I learned the following in Social Psychology (PSYCH 253) with Stephen Spencer as well as in Social Cognition (PSYCH 353) with Abigail Scholer and I have them both to thank for this knowledge.
The fear experienced by members of a stereotyped group that they will behave in a manner that confirms an existing cultural stereotype in a given domain.
Let me elaborate.
Steele & Aronson Study #1
They gathered European American and African American Stanford students and had them complete a challenging verbal test. In one condition, all participants were told that this test was diagnostic of ability. In the other condition, all participants were told that this test was not diagnostic of ability.
But when told the test was diagnostic of ability, African Americans seriously under performed.
1. Can you understand why this topic makes me crazy?
2. Why the #$&% does this happen?!
Steele & Aronson Study #2
Before taking the test that was said to be either diagnostic, non-diagnostic, or neither (the control condition) participants did a word completion task, which could have been filled in with words pertaining to race, but also could have been filled in with neutral words (for example: face, smack, Michigan).
In both the non-diagnostic and control conditions, significantly less racial word completions were made.
Proposed Causes of Underperformance
1. Physiological Stress
This can be distracting and can pull your mind away from the task.
2. More Performance Monitoring
You're thinking more about whether or not you're doing well when the stereotype has been activated.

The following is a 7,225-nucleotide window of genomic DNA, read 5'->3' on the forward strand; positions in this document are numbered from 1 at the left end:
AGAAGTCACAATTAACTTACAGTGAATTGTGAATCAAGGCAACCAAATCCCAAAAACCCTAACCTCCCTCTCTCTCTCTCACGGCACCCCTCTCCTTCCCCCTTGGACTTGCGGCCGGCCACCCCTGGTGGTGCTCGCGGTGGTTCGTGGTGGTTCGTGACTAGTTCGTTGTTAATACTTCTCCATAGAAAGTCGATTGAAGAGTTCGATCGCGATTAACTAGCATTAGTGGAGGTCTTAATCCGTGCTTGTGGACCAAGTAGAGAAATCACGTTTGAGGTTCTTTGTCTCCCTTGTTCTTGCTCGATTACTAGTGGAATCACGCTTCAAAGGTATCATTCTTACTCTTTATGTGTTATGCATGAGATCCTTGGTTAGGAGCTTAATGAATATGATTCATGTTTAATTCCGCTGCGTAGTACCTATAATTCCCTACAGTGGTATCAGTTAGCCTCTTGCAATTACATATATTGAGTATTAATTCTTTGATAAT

3. Emotion Regulation
You're trying to calm yourself down and reduce your stress, which increases anxiety and also pulls mental resources away from the task.
These three things can all reduce a person's working memory.
- Performance Deficits
- Reduced Sense of Belonging
- Devaluing of Stereotyped Domains
These things can all lead to both educational and social inequalities.
Logel et al. 2009
In 2009, at the University of Waterloo, Logel et. al wanted to test whether or not interacting with a sexist male would affect women's performance on an engineering test.
First, male and female participants were put in a room and told to discuss an engineering article. All male participants were tested on their sexist attitudes using a subtle sentence completion measure.
Then, all participants took an engineering test. Male participants were rated on levels of sexism and these are the results of the women who interacted with them:
This has also been found to affect women in other male dominated domains, including math and science.
Reducing Stereotype Threat
But fortunately, there are things you can do to reduce stereotype threat - the aptly named ReducingStereotypeThreat.org is a fantastic website on the subject.
Here are some highlights on how to reduce stereotype threat, as an institution or an individual:
1. Emphasize that there are no gender or race differences in the performance on a test.
2. Prime yourself with people in your stereotyped group who have overcome these stereotypes.
Hilary Clinton, Barack Obama, Condoleeza Rice, Martin Luther King Jr., Roberta Bondar - whoever you find inspiring and intelligent.
3. Think about your values and the great things you have to offer.
In 2006, Cohen et. al had seventh grade participants complete a writing task. In one condition, students wrote about the importance of one of their personal values. In the other condition, students completed a neutral writing exercise.
After this exercise, Africian American students in the personal value condition vastly improved academically compared to historical norms. After just completing one exercise!
It's why ridiculous people have the idea in their heads that white people are just "inherently smarter" or that men are just "inherently smarter." This is a reality of our society, a reality that we have created, and a reality that I believe we can eliminate.
Please talk about this with someone you know! Even just sharing ReducingStereotypeThreat.org with a friend could work wonders.
Let's get this conversation going!
Join the discussion on r/psychology.